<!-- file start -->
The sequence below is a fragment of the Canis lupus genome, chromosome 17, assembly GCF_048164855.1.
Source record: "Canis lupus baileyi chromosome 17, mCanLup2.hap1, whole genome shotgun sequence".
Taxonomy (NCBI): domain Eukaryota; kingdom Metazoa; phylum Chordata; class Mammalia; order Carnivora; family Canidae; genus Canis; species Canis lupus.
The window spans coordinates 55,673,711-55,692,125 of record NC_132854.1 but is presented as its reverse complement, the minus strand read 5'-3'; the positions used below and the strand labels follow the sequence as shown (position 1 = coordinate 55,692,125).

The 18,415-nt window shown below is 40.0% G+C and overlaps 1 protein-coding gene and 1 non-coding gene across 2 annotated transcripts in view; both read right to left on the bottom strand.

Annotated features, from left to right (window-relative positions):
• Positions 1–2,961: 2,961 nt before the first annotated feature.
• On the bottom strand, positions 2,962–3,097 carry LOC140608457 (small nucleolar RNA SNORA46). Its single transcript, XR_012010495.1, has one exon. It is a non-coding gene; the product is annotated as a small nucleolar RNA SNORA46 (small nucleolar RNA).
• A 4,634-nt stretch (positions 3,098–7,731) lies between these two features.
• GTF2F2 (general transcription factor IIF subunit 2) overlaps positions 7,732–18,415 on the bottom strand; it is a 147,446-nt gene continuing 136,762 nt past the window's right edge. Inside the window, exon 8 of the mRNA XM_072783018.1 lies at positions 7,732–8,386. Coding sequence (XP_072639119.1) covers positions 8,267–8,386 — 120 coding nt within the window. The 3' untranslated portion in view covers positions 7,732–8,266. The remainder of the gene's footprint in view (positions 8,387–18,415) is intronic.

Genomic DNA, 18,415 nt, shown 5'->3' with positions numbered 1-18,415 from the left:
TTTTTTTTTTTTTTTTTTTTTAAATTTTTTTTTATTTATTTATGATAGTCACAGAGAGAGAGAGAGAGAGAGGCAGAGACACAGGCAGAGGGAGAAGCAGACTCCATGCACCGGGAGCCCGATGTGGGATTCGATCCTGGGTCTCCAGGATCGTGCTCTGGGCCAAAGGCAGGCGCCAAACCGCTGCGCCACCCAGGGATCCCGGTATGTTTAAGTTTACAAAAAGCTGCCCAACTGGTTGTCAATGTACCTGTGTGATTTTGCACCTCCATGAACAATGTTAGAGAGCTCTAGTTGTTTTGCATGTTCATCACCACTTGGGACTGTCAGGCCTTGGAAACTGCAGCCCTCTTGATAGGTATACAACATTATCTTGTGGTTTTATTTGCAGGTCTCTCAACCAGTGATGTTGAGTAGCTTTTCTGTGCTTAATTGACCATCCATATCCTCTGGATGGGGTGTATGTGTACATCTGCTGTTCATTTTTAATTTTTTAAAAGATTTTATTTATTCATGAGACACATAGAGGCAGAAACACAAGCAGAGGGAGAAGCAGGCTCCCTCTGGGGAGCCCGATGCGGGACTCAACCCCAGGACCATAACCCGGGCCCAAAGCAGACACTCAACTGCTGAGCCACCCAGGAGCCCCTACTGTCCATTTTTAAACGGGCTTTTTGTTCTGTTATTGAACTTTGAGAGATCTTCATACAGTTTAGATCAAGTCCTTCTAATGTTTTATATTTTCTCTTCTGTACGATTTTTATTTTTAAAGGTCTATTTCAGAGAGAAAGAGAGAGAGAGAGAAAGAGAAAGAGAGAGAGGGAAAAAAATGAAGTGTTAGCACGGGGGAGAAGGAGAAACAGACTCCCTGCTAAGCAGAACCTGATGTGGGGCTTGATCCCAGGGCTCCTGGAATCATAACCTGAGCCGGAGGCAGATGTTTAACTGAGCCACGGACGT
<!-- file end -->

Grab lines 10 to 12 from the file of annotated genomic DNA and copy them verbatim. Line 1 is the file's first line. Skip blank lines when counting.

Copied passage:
• GTF2F2 (general transcription factor IIF subunit 2) overlaps positions 7,732–18,415 on the bottom strand; it is a 147,446-nt gene continuing 136,762 nt past the window's right edge. Inside the window, exon 8 of the mRNA XM_072783018.1 lies at positions 7,732–8,386. Coding sequence (XP_072639119.1) covers positions 8,267–8,386 — 120 coding nt within the window. The 3' untranslated portion in view covers positions 7,732–8,266. The remainder of the gene's footprint in view (positions 8,387–18,415) is intronic.

Genomic DNA, 18,415 nt, shown 5'->3' with positions numbered 1-18,415 from the left:
TTTTTTTTTTTTTTTTTTTTTAAATTTTTTTTTATTTATTTATGATAGTCACAGAGAGAGAGAGAGAGAGAGGCAGAGACACAGGCAGAGGGAGAAGCAGACTCCATGCACCGGGAGCCCGATGTGGGATTCGATCCTGGGTCTCCAGGATCGTGCTCTGGGCCAAAGGCAGGCGCCAAACCGCTGCGCCACCCAGGGATCCCGGTATGTTTAAGTTTACAAAAAGCTGCCCAACTGGTTGTCAATGTACCTGTGTGATTTTGCACCTCCATGAACAATGTTAGAGAGCTCTAGTTGTTTTGCATGTTCATCACCACTTGGGACTGTCAGGCCTTGGAAACTGCAGCCCTCTTGATAGGTATACAACATTATCTTGTGGTTTTATTTGCAGGTCTCTCAACCAGTGATGTTGAGTAGCTTTTCTGTGCTTAATTGACCATCCATATCCTCTGGATGGGGTGTATGTGTACATCTGCTGTTCATTTTTAATTTTTTAAAAGATTTTATTTATTCATGAGACACATAGAGGCAGAAACACAAGCAGAGGGAGAAGCAGGCTCCCTCTGGGGAGCCCGATGCGGGACTCAACCCCAGGACCATAACCCGGGCCCAAAGCAGACACTCAACTGCTGAGCCACCCAGGAGCCCCTACTGTCCATTTTTAAACGGGCTTTTTGTTCTGTTATTGAACTTTGAGAGATCTTCATACAGTTTAGATCAAGTCCTTCTAATGTTTTATATTTTCTCTTCTGTACGATTTTTATTTTTAAAGGTCTATTTCAGAGAGAAAGAGAGAGAGAGAGAAAGAGAAAGAGAGAGAGGGAAAAAAATGAAGTGTTAGCACGGGGGAGAAGGAGAAACAGACTCCCTGCTAAGCAGAACCTGATGTGGGGCTTGATCCCAGGGCTCCTGGAATCATAACCTGAGCCGGAGGCAGATGTTTAACTGAGCCACGGACGT